0811 Duct area.5 x10-6 -6 Static Velocity (m/s) 0. A (m2) 490.0732 0.1302 1|Page .522x10-5 Distance Pressure No 1 2 3 4 5 head.7255 0.1431 0.9 x10-6 151.4299 0.7 x10 109. h h1 h2 h3 h4 h5 into duct (m) 0.0603 0.003 Time (s) = 46 Flow rate (m3/s) = 6.0181 0.0268 0.9 x10-6 78.0687 0.8308 head h.0009 0. (m) 0.0352 Total head ho (m) 0.1368 0.00 0. (m) 145x 10-3 135 x 10 125 x 10-3 110 x 10-3 95 x 10-3 -3 Dynamic head.1444 0.0094 0.4 x10-6 89.1329 0.1459 0.5961 0.RESULTS Convergent Flow Pressure difference = 50 mm water Volume (m3) = 0.

8846 1.0732 0. (m) 170 x 10-3 145 x 10-3 125 x 10 100 x 10-3 70 x 10-3 -3 Dynamic head.1475 x10-6 78. h h1 h2 h3 h4 h5 into duct (m) 0.0811 Duct area.1649 0.0399 0.0603 0.1590 0.003 1|Page .0020 0.6379 0.003 Time (s) = 31 Flow rate (m3/s) = 9.9 x10-6 151.Pressure difference = 100 mm water Volume (m3) = 0.1657 0. (m) 0.1720 0.0590 0.677x10-5 Distance Pressure No 1 2 3 4 5 head.0775 Total head ho (m) 0.4 x10 89.0760 1. A (m2) 490.5 x10-6 Pressure difference = 150 mm water Volume (m3) = 0.0687 0.2330 head h.1971 0.00 0.9 -6 Static Velocity (m/s) 0.7 x10-6 109.0207 0.

1919 0.5290 head h.1192 Total head ho (m) 0.3350 1.1863 0.00 0.7 x10-6 109. (m) 0.4 x10 89.7910 1.0811 Duct area.Time (s) = 25 Flow rate (m3/s) = 1.000x10-4 1|Page .0732 0.200x10-4 Distance Pressure No 1 2 3 4 5 head.0613 0.0603 0. A (m2) 490.1808 0.0970 1. (m) 190 x 10-3 160 x 10-3 125 x 10 90 x 10-3 40 x 10-3 -3 Dynamic head.0908 0.5 x10-6 Divergent Flow Pressure difference = 50mm water Volume (m3) = 0.0030 0.0687 0.003 Time (s) = 30 Flow rate (m3/s) = 1.1592 x10-6 78.1930 0. h h1 h2 h3 h4 h5 into duct (m) 0.2444 0.9 -6 Static Velocity (m/s) 0.0319 0.9 x10-6 151.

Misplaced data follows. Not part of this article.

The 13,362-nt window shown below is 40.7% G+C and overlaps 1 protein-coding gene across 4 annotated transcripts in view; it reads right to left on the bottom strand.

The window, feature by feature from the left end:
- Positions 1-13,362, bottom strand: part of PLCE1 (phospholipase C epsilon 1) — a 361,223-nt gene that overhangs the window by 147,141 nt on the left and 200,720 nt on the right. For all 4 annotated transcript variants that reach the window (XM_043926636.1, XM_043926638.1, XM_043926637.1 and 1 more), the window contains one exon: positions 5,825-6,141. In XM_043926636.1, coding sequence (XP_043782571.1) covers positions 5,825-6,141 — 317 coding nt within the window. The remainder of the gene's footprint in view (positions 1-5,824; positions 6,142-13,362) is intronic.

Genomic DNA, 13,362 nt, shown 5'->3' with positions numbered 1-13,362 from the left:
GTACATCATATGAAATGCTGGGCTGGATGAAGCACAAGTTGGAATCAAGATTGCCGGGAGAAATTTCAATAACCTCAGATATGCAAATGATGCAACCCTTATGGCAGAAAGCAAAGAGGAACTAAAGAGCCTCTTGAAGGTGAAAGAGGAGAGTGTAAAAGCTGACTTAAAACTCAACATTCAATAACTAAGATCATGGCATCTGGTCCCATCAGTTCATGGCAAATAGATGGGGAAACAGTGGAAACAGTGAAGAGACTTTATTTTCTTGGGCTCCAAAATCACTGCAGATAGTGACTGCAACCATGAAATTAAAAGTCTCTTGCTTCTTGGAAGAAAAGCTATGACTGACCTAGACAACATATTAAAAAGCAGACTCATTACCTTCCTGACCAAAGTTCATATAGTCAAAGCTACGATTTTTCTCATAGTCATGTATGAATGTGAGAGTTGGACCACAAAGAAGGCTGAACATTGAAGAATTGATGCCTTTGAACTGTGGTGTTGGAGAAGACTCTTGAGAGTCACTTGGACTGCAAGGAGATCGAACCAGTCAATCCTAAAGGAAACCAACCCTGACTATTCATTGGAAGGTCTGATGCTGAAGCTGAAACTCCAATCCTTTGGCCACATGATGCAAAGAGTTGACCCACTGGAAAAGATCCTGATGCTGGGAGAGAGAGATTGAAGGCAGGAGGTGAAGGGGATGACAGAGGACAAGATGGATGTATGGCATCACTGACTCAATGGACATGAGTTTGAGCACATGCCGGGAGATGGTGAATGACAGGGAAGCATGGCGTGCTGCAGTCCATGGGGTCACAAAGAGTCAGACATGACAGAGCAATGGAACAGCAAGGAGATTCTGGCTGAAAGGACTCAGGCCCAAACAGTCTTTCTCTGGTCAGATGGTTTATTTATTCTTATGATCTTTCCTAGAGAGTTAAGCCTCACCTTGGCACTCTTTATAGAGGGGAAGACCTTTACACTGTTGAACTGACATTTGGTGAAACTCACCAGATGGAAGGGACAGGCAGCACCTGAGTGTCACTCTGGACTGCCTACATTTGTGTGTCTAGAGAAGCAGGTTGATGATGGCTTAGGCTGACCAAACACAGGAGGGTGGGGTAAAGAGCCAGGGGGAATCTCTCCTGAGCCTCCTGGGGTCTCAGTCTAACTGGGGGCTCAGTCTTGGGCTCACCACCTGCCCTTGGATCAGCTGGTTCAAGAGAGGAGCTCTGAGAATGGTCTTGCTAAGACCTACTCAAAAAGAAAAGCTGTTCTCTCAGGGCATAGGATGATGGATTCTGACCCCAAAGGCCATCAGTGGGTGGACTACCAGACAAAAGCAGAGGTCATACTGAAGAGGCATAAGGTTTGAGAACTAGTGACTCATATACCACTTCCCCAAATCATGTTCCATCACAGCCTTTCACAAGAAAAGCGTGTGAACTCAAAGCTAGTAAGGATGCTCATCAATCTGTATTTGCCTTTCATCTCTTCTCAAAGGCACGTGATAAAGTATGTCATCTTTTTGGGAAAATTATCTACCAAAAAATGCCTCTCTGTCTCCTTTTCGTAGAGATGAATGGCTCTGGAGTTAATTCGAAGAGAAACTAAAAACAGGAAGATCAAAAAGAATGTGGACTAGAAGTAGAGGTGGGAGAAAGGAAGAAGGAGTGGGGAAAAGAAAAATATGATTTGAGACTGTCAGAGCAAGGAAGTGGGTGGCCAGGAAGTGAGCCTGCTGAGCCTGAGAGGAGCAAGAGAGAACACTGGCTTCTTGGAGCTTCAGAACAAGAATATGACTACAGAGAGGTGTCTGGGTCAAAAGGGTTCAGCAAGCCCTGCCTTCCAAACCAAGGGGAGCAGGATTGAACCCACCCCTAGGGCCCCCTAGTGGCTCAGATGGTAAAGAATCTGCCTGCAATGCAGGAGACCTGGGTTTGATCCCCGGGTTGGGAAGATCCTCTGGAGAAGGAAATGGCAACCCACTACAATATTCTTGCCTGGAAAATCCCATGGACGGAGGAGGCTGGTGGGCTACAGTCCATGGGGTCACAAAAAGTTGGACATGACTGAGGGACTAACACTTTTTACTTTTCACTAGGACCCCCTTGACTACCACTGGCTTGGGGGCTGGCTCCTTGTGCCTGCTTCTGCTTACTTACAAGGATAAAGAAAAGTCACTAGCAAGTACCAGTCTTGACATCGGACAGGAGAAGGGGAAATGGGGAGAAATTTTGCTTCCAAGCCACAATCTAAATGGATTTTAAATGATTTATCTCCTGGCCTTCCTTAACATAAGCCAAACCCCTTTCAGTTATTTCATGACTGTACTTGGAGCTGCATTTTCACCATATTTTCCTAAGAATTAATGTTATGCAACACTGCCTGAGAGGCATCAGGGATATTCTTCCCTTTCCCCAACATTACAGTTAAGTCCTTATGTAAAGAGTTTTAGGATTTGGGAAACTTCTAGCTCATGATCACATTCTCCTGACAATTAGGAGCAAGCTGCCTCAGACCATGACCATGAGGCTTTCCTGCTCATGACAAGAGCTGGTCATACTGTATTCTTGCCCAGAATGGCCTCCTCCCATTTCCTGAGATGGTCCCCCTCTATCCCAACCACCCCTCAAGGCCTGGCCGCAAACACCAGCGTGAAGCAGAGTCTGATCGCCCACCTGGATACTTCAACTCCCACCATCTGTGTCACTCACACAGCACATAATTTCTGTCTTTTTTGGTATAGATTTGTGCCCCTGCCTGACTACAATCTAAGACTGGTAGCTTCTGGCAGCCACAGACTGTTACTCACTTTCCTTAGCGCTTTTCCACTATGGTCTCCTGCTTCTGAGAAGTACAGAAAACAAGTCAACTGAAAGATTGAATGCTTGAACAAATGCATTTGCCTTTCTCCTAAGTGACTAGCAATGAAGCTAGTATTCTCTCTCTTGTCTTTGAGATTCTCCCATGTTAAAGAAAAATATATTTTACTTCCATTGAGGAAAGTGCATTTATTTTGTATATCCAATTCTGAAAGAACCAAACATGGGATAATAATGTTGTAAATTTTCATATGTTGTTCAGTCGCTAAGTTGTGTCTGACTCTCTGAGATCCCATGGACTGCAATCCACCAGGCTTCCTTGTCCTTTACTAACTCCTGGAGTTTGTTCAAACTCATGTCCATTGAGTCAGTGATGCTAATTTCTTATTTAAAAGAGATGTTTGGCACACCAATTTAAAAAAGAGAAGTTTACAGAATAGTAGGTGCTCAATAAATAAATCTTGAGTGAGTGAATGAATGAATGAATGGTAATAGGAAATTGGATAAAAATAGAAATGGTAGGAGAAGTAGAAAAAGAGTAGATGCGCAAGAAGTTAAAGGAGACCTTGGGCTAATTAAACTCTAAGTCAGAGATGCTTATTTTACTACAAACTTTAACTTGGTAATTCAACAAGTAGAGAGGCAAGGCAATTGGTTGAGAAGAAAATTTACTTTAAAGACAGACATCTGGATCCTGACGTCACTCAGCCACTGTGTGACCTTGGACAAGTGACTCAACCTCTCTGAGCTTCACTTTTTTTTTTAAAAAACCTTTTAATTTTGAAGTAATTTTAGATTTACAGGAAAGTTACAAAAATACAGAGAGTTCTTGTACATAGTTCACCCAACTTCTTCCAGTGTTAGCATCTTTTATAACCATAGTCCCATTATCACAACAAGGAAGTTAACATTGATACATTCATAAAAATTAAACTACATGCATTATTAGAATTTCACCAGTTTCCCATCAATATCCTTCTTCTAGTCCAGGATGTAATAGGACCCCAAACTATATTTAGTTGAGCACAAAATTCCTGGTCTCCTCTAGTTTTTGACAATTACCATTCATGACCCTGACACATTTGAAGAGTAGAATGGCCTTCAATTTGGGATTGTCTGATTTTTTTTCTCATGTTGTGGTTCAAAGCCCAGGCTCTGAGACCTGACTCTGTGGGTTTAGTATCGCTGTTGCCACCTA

0630 0.0603 0. A (m2) 490. h into duct (m) Duct area.0827 Total head ho (m) 0.00 0.003 Time (s) = 23 Flow rate (m3/s) = 1.6592 0.1120 1.1877 x10-6 78.Distance Pressure No 1 2 3 4 5 head.0687 0.9141 1.0811 Duct area. (m) Dynamic head.9 -6 Static Velocity (m/s) 0.7 x10-6 109.1571 0. (m) 0.1403 0.4 x10 89. h h1 h2 h3 h4 h5 into duct (m) 0.304x10-4 Distance Pressure No head.1780 0.2037 0. A (m2) Velocity (m/s) Static head h.9 x10-6 151. (m) 155 x 10-3 130 x 10-3 120 x 10 115 x 10-3 105 x 10-3 -3 Dynamic head.2740 head h. (m) Total head ho (m) 1|Page .1626 0.5 x10-6 Pressure difference = 100 mm water Volume (m3) = 0.0021 0.0732 0.2703 0.0426 0.

0687 Duct area.1073 0.0498 0.0377 0.4 x10-6 89. (m) 0.0048 0.1574 0. (m) 185 x 10-3 135 x 10-3 55 x Dynamic head.9 x10-6 151.7 x10-6 109.1920 1.3711 Static head h.3056 0.1848 0.1898 0.00 0.1786 0.0811 490.1873 0. h h1 h2 h3 into duct (m) 0.0036 0.500x10-4 Distance Pressure No 1 2 3 head.2156 x10-6 Pressure difference = 150 mm water Volume (m3) = 0.1 2 3 4 5 h1 h2 h3 h4 h5 0.8596 1.7 x10-6 109.6610 175 x 10-3 135 x 10-3 85 x 10-3 80 x 10 75 x 10-3 -3 0.4 Velocity (m/s) 0.0958 Total head ho (m) 0.0603 0.5 -6 0.1508 1|Page .0687 0.9 x10 78.00 0.9 x10-6 151.2657 0.0732 0.0603 0.4510 1.9888 1.0724 0.003 Time (s) = 20 Flow rate (m3/s) = 1.1727 0. A (m2) 490.1406 0.